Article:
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Are you top chef material?

Are you top chef material?

This is part of Restaurant Hospitality’s special coverage of the 2013 South Beach Wine & Food Festival held in Miami Beach, Fla., Feb. 21-24.

From left: moderator Bobby Flay, Marc Forgione, Alex Guarnaschelli, Michael Symon and Geoffrey Zakarian

There may be no cooking contests more grueling than those surrounding Food Network’s Iron Chef competitions. Those who are eventually crowned an Iron Chef are arguably among the elite of the country’s chefs. So, what does it take to become an Iron Chef? Four who have achieved fame as Iron Chefs answered that question at the South Beach Wine & Food Festival. The trade panel, presented by Bullfrog & Baum, included Iron Chefs Marc Forgione, Michael Symon, Geoffrey Zakarian and Alex Guarnaschelli. The moderator was a fellow Iron Chef, Bobby Flay.

Flay: How has Iron Chef helped your career?

Symon: After winning Iron Chef, business at my two restaurants went up 25 percent. But it also opened doors for me. I now have 13 restaurants that I wouldn't have likely had without that exposure. It also opened the doors to The Chew cooking show on ABC. No other cooking show can equal the power that Iron Chef delivers for a chef.

Flay: If you had to give up The Chew or Iron Chef, what would it be?

Symon: I'd keep The Chew and drop Iron Chef. Most chefs spend a good part of their time teaching the chefs under them how to cook their style of food. Now on The Chew, I teach America how to cook, and many of those people watching are people who can't afford to eat in our restaurants. The Chew draws three million viewers a day. That's incredible.

Flay: Marc, would you have had the opportunity to open your Atlantic City restaurant, American Cut, without Iron Chef?

Forgione: Maybe, but the best thing about Iron Chef is that it lets everyone know what people who eat in your restaurants already know: that you're a good chef. The exposure is incredible. With that said, people won't come back to my restaurants because I'm an Iron Chef. They'll come back because I'm a good chef and they had an enjoyable experience.

Flay: Alex, the first time you competed on Iron Chef as a guest chef, you lost. Then you placed fourth in the Next Iron Chef competition. Were you discouraged?

Guarnaschelli: I was asked to compete a second time on Next Iron Chef and I didn't want to do it. But Bobby [Flay] talked me into doing it one more time. He said that if you do it again and win, it will change your career. He was right.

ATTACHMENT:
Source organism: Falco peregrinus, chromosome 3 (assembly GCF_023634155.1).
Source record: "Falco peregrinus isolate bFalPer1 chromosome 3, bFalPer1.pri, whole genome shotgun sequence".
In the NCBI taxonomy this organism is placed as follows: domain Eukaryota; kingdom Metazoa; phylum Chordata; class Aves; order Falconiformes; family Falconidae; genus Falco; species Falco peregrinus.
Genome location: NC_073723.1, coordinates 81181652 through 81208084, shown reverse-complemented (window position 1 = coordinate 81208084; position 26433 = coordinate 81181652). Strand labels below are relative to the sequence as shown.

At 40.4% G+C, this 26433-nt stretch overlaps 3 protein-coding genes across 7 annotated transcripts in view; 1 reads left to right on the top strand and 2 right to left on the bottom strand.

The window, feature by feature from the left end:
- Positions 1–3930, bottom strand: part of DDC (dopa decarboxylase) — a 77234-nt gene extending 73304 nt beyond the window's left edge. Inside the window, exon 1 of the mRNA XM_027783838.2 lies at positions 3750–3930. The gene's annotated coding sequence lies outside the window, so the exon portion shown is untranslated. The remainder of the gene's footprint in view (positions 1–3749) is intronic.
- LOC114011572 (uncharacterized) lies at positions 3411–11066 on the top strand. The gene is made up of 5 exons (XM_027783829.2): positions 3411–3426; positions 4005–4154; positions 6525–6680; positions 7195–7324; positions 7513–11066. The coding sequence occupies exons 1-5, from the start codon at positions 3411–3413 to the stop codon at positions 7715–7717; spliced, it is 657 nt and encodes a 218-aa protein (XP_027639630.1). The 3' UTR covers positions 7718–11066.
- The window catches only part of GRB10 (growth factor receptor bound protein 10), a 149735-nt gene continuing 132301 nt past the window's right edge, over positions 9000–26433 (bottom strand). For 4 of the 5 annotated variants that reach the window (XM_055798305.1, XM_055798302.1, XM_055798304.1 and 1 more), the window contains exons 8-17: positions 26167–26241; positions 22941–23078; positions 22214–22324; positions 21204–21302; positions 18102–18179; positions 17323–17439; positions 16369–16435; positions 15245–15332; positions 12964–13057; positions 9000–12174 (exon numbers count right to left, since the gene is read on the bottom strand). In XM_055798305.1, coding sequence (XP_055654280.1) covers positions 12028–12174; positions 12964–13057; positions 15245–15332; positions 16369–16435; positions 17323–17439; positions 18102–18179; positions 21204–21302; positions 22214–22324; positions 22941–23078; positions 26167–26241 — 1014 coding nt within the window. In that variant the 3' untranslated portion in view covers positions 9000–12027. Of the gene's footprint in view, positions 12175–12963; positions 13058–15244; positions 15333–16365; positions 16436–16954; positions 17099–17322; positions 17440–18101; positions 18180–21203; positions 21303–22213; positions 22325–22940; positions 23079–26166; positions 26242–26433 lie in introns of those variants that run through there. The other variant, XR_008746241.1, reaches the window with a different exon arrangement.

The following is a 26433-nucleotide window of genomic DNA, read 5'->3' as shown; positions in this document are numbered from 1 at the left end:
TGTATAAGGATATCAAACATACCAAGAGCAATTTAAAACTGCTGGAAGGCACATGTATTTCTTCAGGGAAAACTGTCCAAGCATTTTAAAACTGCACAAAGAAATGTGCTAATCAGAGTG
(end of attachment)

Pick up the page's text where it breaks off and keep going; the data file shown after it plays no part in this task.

Flay: Now you are the only woman Iron Chef.

Guarnaschelli: I find that annoying. Iron Chef battles are multi-level warfare and you have to be scrappy to win, whether you're a woman or not.

Dealing with critics

Flay: Michael, you come to me and ask for professional advice, but you didn't before you opened a restaurant [Bar Symon] in the Pittsburgh airport. Why?

Symon: I knew you'd tell me not to do it. But what makes most of us enter into a new restaurant agreement is whether or not you can find a good partner. I found someone who would let me do my own thing. I admit it was slightly frightening, but Pittsburgh is only an hour and a half from my home base of Cleveland, and it's doing very well.

Flay: While Iron Chef brings lots of opportunities, the hardest part is to know when to say "no." My agent called me this morning and said he saw something online where I would be performing on the next Dancing With the Stars. And though my daughter wants me to do it, I know that show is so powerful that if I did it I would become that guy on Dancing With the Stars. Along with the fame of Iron Chef comes a lot of criticism and negativity.

Forgione: When you walk into a room you are instantly recognizable, and not everyone is going to like you. I suppose some of it is envy.

Guarnaschelli: That's true. When you win something some people being to hate you and your success. Bobby [Flay] told me to stop reading what people say about you on the Internet because it will drive you nuts.

Symon: There are gong to be creepy people who live in their parents’ basements who are going to hate on you. But if you believe in yourself, you can't worry about what others say.

Zakarian: First of all, I would have no problem appearing on Dancing With the Stars. And, as for the haters, I answer the particularly nasty ones and tell them they know better than me and that seems to shut them up.

Flay: Is cooking on Iron Chef stressful?

Zakarian: It's cooking. It's what I love to do, so I don't get stressed out, at least not until right before the judgment is declared.

Guarnaschelli: I find the competition invigorating. It makes me feel like an 18-year-old.

Flay: I get stressed out because I run for 60 minutes because I'm afraid I'll not make it by the deadline.

Symon: I'm not a runner. I get settled and cooked. I've lost three times, and one of those times I lost to Marc Vetri, who I think is the best chef in America. I didn't feel bad one bit about it. Chefs know how great a chef Marc Vetri is, and I was glad that America got a chance to see for themselves.

Flay: Iron Chef has clearly helped fill culinary schools to the gill. But I always remind those who get into those schools that they need to remember why they are in there in the first place — to be a chef, not be on TV.

Restaurant Hospitality editor Michael Sanson reported live from the South Beach Wine & Food Festival in Miami Beach, Fla., Feb. 21-24. The event, now in its 12th year, attracted more than 60,000 attendees, 150 celebrated chefs, and 250 wineries and spirits producers. A component of the festival is several trade talks designed specifically for restaurant operators. Sanson’s reports from South Beach focus on those talks and interviews with top chefs attending the event.

TAGS: Chefs
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